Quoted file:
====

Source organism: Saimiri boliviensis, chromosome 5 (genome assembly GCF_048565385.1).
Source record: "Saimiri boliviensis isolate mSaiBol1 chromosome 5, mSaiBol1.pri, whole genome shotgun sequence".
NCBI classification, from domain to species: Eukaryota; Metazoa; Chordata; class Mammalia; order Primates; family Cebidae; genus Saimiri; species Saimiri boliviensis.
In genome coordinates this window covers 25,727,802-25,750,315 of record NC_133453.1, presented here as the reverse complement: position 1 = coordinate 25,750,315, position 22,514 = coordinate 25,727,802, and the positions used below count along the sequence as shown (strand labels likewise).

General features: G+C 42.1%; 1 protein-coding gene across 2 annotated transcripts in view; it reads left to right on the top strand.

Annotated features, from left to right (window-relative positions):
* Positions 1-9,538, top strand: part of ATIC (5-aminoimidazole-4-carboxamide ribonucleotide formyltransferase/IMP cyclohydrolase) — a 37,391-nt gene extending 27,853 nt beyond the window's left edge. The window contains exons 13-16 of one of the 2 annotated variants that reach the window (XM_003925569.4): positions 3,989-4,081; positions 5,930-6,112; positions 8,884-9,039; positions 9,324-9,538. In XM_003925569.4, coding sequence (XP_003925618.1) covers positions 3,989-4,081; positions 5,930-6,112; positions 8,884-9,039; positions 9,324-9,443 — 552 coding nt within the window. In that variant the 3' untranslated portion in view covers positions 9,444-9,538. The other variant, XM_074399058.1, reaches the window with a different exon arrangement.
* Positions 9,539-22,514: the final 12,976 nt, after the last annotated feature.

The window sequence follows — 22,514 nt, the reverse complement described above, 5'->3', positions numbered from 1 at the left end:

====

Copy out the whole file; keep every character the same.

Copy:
Source organism: Saimiri boliviensis, chromosome 5 (genome assembly GCF_048565385.1).
Source record: "Saimiri boliviensis isolate mSaiBol1 chromosome 5, mSaiBol1.pri, whole genome shotgun sequence".
NCBI classification, from domain to species: Eukaryota; Metazoa; Chordata; class Mammalia; order Primates; family Cebidae; genus Saimiri; species Saimiri boliviensis.
In genome coordinates this window covers 25,727,802-25,750,315 of record NC_133453.1, presented here as the reverse complement: position 1 = coordinate 25,750,315, position 22,514 = coordinate 25,727,802, and the positions used below count along the sequence as shown (strand labels likewise).

General features: G+C 42.1%; 1 protein-coding gene across 2 annotated transcripts in view; it reads left to right on the top strand.

Annotated features, from left to right (window-relative positions):
* Positions 1-9,538, top strand: part of ATIC (5-aminoimidazole-4-carboxamide ribonucleotide formyltransferase/IMP cyclohydrolase) — a 37,391-nt gene extending 27,853 nt beyond the window's left edge. The window contains exons 13-16 of one of the 2 annotated variants that reach the window (XM_003925569.4): positions 3,989-4,081; positions 5,930-6,112; positions 8,884-9,039; positions 9,324-9,538. In XM_003925569.4, coding sequence (XP_003925618.1) covers positions 3,989-4,081; positions 5,930-6,112; positions 8,884-9,039; positions 9,324-9,443 — 552 coding nt within the window. In that variant the 3' untranslated portion in view covers positions 9,444-9,538. The other variant, XM_074399058.1, reaches the window with a different exon arrangement.
* Positions 9,539-22,514: the final 12,976 nt, after the last annotated feature.

The window sequence follows — 22,514 nt, the reverse complement described above, 5'->3', positions numbered from 1 at the left end: